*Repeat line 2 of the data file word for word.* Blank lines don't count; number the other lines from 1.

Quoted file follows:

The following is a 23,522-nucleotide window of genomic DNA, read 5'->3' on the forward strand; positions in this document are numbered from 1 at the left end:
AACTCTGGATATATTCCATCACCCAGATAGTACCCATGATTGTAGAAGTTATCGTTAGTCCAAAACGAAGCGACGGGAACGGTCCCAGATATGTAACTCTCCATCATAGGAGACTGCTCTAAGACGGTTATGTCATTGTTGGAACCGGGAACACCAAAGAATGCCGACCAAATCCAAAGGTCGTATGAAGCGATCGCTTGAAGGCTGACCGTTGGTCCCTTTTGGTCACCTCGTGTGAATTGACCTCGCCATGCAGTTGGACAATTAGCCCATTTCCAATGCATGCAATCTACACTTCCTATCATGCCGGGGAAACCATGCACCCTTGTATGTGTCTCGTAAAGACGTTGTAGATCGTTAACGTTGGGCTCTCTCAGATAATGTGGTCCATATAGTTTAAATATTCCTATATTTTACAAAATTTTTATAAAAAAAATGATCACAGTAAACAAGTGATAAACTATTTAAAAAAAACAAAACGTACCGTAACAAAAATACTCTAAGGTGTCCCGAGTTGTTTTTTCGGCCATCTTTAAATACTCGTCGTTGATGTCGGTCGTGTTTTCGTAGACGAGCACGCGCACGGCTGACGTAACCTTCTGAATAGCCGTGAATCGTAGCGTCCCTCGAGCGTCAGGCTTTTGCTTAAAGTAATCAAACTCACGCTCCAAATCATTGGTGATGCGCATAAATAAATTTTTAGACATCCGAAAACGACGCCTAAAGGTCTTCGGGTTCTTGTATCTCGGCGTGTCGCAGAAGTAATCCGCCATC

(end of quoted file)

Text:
AACTCTGGATATATTCCATCACCCAGATAGTACCCATGATTGTAGAAGTTATCGTTAGTCCAAAACGAAGCGACGGGAACGGTCCCAGATATGTAACTCTCCATCATAGGAGACTGCTCTAAGACGGTTATGTCATTGTTGGAACCGGGAACACCAAAGAATGCCGACCAAATCCAAAGGTCGTATGAAGCGATCGCTTGAAGGCTGACCGTTGGTCCCTTTTGGTCACCTCGTGTGAATTGACCTCGCCATGCAGTTGGACAATTAGCCCATTTCCAATGCATGCAATCTACACTTCCTATCATGCCGGGGAAACCATGCACCCTTGTATGTGTCTCGTAAAGACGTTGTAGATCGTTAACGTTGGGCTCTCTCAGATAATGTGGTCCATATAGTTTAAATATTCCTATATTTTACAAAATTTTTATAAAAAAAATGATCACAGTAAACAAGTGATAAACTATTTAAAAAAAACAAAACGTACCGTAACAAAAATACTCTAAGGTGTCCCGAGTTGTTTTTTCGGCCATCTTTAAATACTCGTCGTTGATGTCGGTCGTGTTTTCGTAGACGAGCACGCGCACGGCTGACGTAACCTTCTGAATAGCCGTGAATCGTAGCGTCCCTCGAGCGTCAGGCTTTTGCTTAAAGTAATCAAACTCACGCTCCAAATCATTGGTGATGCGCATAAATAAATTTTTAGACATCCGAAAACGACGCCTAAAGGTCTTCGGGTTCTTGTATCTCGGCGTGTCGCAGAAGTAATCCGCCATC